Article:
Well, I guess we sort of knew this was brewing. The Democratic Party’s question about whether to support anti-abortion candidates in order to win rural, red-leaning areas was settled this week and it has created a firestorm among the pro-aborts in the liberal bastions of the country. First, as Lauretta noted, the Democratic Congressional Campaign Committee said they would not cut financial support to candidates who did not adhere to the party’s national platform stance on this issue. This is critical to win in states like Nebraska, and other areas where the party used to represent prior to the 2010 Tea Party wave. You can’t be a pro-abortion, anti-gun hippie in these areas. Even Bernie Sanders, a self-described Democratic socialist, knows this to be a reality, which was seen when he supported the failed mayoral candidacy of Heath Mello in Omaha, Nebraska. Mello supported an ultrasound bill when he served in the state’s legislature. That made him persona non grata with the far Left. That was in April, it’s now the official DCCC strategy. Even Sen. Elizabeth Warren (D-MA) knows this is an issue where some latitude is required. Two of the most left wing members of Congress pretty much said that this isn't the hill for Democrats to die on for 2018 and beyond (via The Hill):
“There is not a litmus test for Democratic candidates,” said Luján, Democratic Congressional Campaign Committee chairman. “As we look at candidates across the country, you need to make sure you have candidates that fit the district, that can win in these districts across America.”
In taking the position, Luján and Democrats risk alienating liberals, as well as groups dedicated to promoting access to abortion and reproductive health services that represent the core of the party’s base.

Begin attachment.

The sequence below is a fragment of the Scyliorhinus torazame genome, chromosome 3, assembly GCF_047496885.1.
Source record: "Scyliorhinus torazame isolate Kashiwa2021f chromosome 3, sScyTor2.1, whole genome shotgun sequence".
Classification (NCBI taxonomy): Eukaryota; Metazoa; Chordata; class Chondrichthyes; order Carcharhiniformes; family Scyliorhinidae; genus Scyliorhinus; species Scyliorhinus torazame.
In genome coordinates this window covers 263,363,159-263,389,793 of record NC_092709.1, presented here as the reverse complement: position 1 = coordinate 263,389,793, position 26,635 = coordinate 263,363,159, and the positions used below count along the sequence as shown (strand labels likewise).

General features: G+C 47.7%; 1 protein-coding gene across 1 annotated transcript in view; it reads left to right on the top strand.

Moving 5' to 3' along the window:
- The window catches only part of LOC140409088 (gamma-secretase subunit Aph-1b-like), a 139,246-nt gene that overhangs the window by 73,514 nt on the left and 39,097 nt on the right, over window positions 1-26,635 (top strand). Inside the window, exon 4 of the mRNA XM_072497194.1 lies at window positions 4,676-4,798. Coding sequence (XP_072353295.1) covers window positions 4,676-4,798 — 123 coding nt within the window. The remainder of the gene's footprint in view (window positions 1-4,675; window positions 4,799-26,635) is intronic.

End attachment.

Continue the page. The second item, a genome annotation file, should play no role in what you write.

“Throwing weight behind anti-choice candidates is bad politics that will lead to worse policy,” said Mitchell Stille, who oversees campaigns for NARAL Pro-Choice America. “The idea that jettisoning this issue wins elections for Democrats is folly contradicted by all available data.”
“To pick up 24 [seats] and get to 218, that is the job. We’ll need a broad coalition to get that done,” Luján said. “We are going to need all of that, we have to be a big family in order to win the House back.”
Yeah, liberals are infuriated. You have Rosie O’Donnell saying that women should form their own party. Good luck with that pipe dream. Former DNC chairman and Vermont Gov. Howard Dean said he might withhold support. That is not surprising, as he believes that the Democratic Party has no room for pro-lifers, though roughly 30 percent of Democrats identify as such. Democratic strategist Lis Smith knows that her party purity experiment is a fool’s errand.
Smith feels that this path will render her party to one that can only win elections in states that touch salt water. So far, the application of this attempt at liberal purity has yielded defeat after defeat for Democrats. While the Left may tout polls about abortion showing voters more favorable to the Democratic position, a) it doesn’t mean voters like it; b) voters may support the Roe v. Wade decision, but they favor stringent restrictions on the matter, including a ban on late-term abortion; and c) adding to the restriction part, they support, like Europe, a ban on abortion after 20 weeks into a pregnancy. That includes 60 percent of women. It’s not difficult: American voters really don’t like killing babies, but they’re pragmatic. Roe v. Wade may be the law of the land, but that doesn’t mean there can’t be regulations, nor does it mean that support for abortion has rabid-like enthusiasm, like in the hyper-progressive areas of America. Even MSNBC’s Chris Matthews noted that the Democrats have moved way too far left on cultural issues, abortion being one of them. I doubt that this will change, and that Democrats are serious about retaking some parts of rural America back to retake Congress. The urban professional left is just too dogmatic.